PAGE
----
Bringing It Home

passionsWritten by Wini Moranville
Photo by Duane Tinkey

“… And so, finally, at the age of 47, I found what I was created to do,” said Deb Cazavilan, as we sat sipping espresso in the mint-condition kitchen of her Wooden Spoons Workshops cooking school.

She was recounting her path to becoming a cooking workshop instructor, and what struck me most was not that she was the proverbial late bloomer, but rather her passion—not just for food, but for teaching.

Yes, she lights up when she tells me her recipe for a pear dessert. But when she talks about how she’ll break down the recipe for students (poached pears, you see, is basically a braise …)—that’s when you see her enthusiasm really catch fire.

While the path to her Ankeny business may have been long and winding, she never took any major off-road detours. In her youth, the New York native worked at a variety of venues, including the famed Alice’s Restaurant—yes, the one in the Arlo Guthrie song. Over the years, she’s been a cook, caterer, personal chef and pastry chef.

And a restaurateur. In 1992, she and her husband, Bob (a real estate agent), moved their young family to Ankeny. She owned and operated Cappuccino’s, a coffeehouse, from 1992 to 1994, and A Little Blue House, a bistro/café, from 2001 to 2003.

When she decided to close the bistro/cafe, her most loyal customers asked her if she would teach them to cook the wonderful things she had served. So she began teaching cooking classes in the building A Little Blue House had occupied.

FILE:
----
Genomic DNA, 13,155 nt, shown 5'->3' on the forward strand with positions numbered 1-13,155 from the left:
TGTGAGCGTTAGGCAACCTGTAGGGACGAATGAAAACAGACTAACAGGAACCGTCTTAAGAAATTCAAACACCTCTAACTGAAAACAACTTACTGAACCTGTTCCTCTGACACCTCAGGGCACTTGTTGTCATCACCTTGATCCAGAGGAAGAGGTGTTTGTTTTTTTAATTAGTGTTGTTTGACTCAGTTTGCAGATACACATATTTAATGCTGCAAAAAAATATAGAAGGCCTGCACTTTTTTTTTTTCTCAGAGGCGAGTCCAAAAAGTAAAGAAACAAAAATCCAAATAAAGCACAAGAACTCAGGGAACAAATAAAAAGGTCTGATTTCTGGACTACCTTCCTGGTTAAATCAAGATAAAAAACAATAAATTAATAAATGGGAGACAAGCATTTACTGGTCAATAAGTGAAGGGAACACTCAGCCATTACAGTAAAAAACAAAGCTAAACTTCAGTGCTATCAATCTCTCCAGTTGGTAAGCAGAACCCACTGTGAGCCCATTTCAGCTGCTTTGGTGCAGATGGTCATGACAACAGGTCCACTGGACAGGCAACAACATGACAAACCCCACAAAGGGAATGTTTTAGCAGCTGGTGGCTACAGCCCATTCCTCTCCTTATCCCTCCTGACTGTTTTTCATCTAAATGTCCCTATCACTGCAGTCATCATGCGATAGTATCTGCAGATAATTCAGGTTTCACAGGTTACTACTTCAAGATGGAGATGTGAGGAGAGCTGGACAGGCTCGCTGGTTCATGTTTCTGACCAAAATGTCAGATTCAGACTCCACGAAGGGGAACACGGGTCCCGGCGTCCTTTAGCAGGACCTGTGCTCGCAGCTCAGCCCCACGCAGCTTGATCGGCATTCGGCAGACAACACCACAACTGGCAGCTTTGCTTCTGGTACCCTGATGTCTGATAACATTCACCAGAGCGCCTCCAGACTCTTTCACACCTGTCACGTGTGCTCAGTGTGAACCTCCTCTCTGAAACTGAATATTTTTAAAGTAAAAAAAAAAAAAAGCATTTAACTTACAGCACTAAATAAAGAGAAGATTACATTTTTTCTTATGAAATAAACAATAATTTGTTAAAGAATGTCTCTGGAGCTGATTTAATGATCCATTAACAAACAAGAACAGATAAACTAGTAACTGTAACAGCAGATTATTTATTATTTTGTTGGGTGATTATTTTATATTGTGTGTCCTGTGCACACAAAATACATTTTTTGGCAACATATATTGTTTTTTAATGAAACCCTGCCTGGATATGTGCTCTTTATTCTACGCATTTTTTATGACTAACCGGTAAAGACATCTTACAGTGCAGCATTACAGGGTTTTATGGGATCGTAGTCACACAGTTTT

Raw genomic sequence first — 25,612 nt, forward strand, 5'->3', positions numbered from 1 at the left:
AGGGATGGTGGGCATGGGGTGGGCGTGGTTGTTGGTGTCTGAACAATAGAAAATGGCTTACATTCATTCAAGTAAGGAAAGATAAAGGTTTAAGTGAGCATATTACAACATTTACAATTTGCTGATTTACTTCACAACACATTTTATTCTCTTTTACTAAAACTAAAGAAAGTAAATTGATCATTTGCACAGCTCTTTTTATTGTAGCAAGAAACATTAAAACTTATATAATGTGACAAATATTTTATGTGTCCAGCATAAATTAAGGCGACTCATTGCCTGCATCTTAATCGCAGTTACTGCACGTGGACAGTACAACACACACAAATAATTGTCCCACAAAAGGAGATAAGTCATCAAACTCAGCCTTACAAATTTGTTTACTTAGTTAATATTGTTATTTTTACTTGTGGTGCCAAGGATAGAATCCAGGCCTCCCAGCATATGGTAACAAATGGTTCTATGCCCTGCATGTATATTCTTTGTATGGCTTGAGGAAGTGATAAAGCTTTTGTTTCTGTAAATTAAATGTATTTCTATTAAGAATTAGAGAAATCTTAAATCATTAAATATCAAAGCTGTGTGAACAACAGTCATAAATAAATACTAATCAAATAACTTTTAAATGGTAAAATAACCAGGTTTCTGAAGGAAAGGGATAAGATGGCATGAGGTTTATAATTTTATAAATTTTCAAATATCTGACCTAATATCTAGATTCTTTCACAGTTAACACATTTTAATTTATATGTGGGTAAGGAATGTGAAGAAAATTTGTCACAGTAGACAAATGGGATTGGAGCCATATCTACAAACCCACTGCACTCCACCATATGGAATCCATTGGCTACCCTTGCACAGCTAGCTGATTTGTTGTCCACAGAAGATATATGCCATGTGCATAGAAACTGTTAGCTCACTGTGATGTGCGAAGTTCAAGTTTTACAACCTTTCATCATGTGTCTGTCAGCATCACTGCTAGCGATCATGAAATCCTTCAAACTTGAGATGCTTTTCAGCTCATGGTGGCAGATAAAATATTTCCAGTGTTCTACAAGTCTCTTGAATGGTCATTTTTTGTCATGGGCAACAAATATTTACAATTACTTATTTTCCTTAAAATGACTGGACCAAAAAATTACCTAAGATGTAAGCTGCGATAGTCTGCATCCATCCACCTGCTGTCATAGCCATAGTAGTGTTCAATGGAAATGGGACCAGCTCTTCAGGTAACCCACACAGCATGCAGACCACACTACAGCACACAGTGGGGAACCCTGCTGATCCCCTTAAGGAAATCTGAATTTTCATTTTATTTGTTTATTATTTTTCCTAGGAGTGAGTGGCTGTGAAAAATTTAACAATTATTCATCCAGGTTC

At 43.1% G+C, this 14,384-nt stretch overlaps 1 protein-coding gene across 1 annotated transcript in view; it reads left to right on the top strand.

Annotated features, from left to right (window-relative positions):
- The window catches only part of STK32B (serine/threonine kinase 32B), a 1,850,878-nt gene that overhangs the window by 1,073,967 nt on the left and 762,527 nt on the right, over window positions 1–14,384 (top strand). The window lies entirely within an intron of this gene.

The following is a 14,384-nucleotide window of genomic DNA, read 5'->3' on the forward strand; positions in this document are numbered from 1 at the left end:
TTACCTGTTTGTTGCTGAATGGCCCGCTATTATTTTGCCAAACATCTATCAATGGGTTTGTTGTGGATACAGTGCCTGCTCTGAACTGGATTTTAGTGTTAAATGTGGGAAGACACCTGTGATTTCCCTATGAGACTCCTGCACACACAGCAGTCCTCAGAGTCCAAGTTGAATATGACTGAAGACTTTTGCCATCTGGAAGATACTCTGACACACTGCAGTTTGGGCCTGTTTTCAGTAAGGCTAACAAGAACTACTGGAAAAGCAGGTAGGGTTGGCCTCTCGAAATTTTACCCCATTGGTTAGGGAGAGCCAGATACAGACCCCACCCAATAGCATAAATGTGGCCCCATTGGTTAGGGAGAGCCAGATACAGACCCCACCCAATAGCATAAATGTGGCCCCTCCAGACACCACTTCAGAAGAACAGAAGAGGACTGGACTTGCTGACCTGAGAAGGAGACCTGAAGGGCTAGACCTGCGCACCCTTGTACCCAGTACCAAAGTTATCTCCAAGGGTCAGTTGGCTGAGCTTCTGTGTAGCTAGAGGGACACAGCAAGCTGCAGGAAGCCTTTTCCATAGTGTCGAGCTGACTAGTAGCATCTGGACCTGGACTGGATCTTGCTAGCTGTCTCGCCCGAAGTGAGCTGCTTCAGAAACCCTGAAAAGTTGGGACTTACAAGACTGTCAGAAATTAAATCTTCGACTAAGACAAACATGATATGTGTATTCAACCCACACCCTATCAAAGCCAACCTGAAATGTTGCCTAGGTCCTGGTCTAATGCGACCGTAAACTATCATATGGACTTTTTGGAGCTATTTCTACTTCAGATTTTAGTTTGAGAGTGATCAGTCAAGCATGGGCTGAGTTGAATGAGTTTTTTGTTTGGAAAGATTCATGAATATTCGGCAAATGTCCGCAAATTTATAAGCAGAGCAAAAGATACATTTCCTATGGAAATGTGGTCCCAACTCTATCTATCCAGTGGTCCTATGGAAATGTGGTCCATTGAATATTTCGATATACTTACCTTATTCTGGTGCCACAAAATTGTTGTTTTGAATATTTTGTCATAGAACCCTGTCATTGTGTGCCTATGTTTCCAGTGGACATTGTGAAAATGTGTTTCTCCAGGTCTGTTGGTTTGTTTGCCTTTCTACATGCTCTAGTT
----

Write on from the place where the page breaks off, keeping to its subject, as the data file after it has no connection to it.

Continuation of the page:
Her first class was awkward, to say the least. “The topic was 10 dishes you could do with chicken breasts,” she says. “Two people showed up, and it lasted four hours.”

It wasn’t long, however, before she dialed it back and found her groove. Soon, former customers of her earlier restaurants started coming, and the size of the classes grew to an average of 10 to 12 (the latter is her limit).

The Cazavilans sold the building in 2008, and she opened Wooden Spoons Workshops and Cooking Classes in 2009 in a cute (but small) rented building near downtown Ankeny.

At first, her success at teaching came as a surprise. “I am by nature a shy person,” she says.

Yet as Cazavilan talks about teaching, it occurs to me that she’s teaching so much more than technique. She demonstrates more than how to choose the perfect fruit or make the perfect pie crust.

She teaches attitude. Above all, she teaches confidence—comfort in the kitchen.

“It’s not open-heart surgery,” she says. “Students watch me cook, and they see that I don’t break into a sweat. They watch me make mistakes and recover from them. They watch me, and they think, ‘Hey. I could do that.’ ”

And indeed, they can. Cazavilan likes to say that if you can eat it, you can cook it.

These days, her classes are nothing like the 10-recipe cooking marathon of her first class; they’re lively, two-hour sessions, with plenty of easygoing back-and-forth between Cazavilan and her students. Recent classes have included “Ramen and Pho,” “Pie Baking from Scratch” and “Cajun and Creole Favorites.”

This past January, she held her first class in her all-new kitchen, which is also the kitchen of her all-new home on an acreage just west of Ankeny. Here, a 12-foot work island, with plenty of room for cooks to move around, doubles as a massive dining room table—a convivial spot where cooks can enjoy eating what they’ve learned to cook. The state-of-the-art kitchen also boasts a professional-grade six-burner gas stove, two built-in convection ovens and a large working pantry.

But perhaps the best thing about it is that it’s home. Says Cazavilan: “The goal was always to have the cooking classes held in my home.”

You May Also Like

Let’s Do Brunch

Local chefs get creative for the weekend’s most leisurely meal.

Dos Rios Hits Its Stride

Executive Chef Mike Holman brings ambition and flair to the Latin-inspired entrées at Dos ...

The Many Faces of Steve Berry

Whether portraying a tormented 19th-century Frenchman or a washed-up 21st-century lounge lizard, the entertainment ...